WHAT price the welfare and future of the countryside? Might it be as little as a few coppers that most people wouldn’t even miss?
A few pence on the price of a pint of milk. A sum of money the majority of us wouldn’t notice losing if it slipped through a hole in our pocket.
But quite possibly the difference between a livelihood and ruin for the farmers we trust to feed us safely and care for the countryside we love.
That is the stark message being taken to the doorstep of 10 Downing Street tomorrow, and it should also be pondered by all of us who shop in supermarkets.
Farmers for Action will bring one of the greatest threats facing much of the countryside to the heart of the capital, when the organisation stages a rally in Trafalgar Square before marching down Whitehall to raise awareness for its campaign for fair prices.
And if a mass delegation from the countryside seems novel to the resolutely urban commuters and shoppers who watch them pass by, the people of London should think again because the two sides are closer than they realise.
They are brought together by the food on their tables, and the milk that goes into their coffee or over their breakfast cereal.
It is a link taken for granted, and this lack of awareness plays its part in threatening the survival of the farmers who are stewards of the countryside.
Over the Easter weekend, millions will head out of the towns and cities into the countryside, to walk, cycle, picnic or just to breathe deeply of the clean air and enjoy the scenery.
But many will be blind to the threat to landscapes they love. They may be aware of the challenges posed by the need for new housing, or even fracking, but will not see the biggest risk to the countryside as we know it – that of farmers going bust.
Visitors who happily stump up money for admission to a stately home in a rolling landscape are unwittingly failing to pay enough to the men and women who farm the land.
No farmers, no well-managed countryside. It’s as simple as that, and the Farmers for Action rally deserves the widest possible support from the urban population as well as the rural.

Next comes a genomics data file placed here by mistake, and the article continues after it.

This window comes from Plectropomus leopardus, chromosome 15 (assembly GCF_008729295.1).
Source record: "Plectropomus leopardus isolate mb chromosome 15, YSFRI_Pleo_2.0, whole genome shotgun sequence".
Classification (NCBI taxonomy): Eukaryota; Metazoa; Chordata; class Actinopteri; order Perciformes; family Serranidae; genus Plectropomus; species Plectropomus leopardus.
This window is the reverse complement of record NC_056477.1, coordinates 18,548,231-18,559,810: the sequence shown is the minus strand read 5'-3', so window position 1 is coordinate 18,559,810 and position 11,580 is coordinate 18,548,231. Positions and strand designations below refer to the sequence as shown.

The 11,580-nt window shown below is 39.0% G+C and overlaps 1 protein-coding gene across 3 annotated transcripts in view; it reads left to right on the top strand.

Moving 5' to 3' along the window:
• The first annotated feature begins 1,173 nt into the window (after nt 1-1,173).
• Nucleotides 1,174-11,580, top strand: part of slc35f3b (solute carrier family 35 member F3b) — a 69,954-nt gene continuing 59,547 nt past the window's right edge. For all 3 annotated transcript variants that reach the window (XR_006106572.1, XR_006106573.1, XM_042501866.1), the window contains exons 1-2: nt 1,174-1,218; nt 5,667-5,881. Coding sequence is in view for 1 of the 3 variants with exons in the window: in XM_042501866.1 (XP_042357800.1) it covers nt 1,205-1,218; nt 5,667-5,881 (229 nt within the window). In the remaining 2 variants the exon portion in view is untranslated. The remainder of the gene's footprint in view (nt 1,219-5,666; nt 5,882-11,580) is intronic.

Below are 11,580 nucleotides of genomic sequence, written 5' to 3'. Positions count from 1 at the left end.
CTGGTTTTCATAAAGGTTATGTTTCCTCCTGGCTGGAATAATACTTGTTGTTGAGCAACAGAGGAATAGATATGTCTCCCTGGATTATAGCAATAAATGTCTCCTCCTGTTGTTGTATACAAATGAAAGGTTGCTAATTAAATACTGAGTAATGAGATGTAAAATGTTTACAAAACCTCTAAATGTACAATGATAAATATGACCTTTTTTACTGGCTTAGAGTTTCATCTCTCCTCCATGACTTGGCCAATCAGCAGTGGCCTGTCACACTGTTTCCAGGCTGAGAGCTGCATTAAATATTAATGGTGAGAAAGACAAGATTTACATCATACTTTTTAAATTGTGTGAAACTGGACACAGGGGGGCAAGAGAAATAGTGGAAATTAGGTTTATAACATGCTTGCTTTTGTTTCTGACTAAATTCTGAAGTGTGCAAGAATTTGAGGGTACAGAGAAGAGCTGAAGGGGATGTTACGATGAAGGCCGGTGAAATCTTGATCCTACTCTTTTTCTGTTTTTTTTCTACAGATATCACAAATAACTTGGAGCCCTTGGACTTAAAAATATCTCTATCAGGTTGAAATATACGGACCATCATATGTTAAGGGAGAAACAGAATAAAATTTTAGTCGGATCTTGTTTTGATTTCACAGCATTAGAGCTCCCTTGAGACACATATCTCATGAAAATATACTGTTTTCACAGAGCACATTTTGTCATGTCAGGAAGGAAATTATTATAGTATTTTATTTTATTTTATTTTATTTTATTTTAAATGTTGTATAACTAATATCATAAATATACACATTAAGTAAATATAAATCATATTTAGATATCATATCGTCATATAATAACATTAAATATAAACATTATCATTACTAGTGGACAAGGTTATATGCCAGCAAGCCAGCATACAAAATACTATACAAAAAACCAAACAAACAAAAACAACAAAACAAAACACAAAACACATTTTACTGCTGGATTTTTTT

As such, we all have our part to play in ensuring that agriculture not only survives, but thrives. Unless we do, the outlook for a lot of farmers is grim.
The figures for too many of them simply do not add up, thanks to the stranglehold that the major supermarket chains have over food supply.
No business can survive if the cost of producing something exceeds what it is paid for it, and yet that is the position that farmers find themselves in.
Heavily-discounted milk that shoppers put into their trolleys threatens bankruptcy for the dairy farmers who produce it, yet if it cost just a few pence more and retailers passed that on, their businesses stand a much better chance.
That farmers find themselves in such a plight is an indictment of the supermarkets’ economic muscle – even though some pay fair prices – but a lack of consumer awareness has also played its part.
Visitors to the countryside can often overlook entirely the hard graft and long hours that go into the landscapes they admire, and fail to make the connection between the animals or crops in the fields and the food they buy.
The erosion of the link between town and country has allowed retailers to put farmers under an unfair degree of pressure, and it is time that consumers woke up and voted with their feet.
The growth in the artisan food sector – particularly strong in Yorkshire – demonstrates that shoppers like to feel a connection to the people providing what they eat. The thousands of people with no direct connection to farming who will attend this summer’s agricultural shows across Yorkshire also shows the respect and affection in which those who work the countryside are held.
It is not a long stride from there for supermarket shoppers to ask their favoured retailer about fair pricing for farmers. The big chains are acutely aware of consumer trends and concerns.
If shoppers can be woken up to the fact that a few coppers extra on their bill at the checkout will make the difference between a livelihood and bankruptcy, they are likely to be willing to pay.
It is the smallest of prices to pay to ensure that farmers survive. They deserve no less, and their voices should be heeded tomorrow.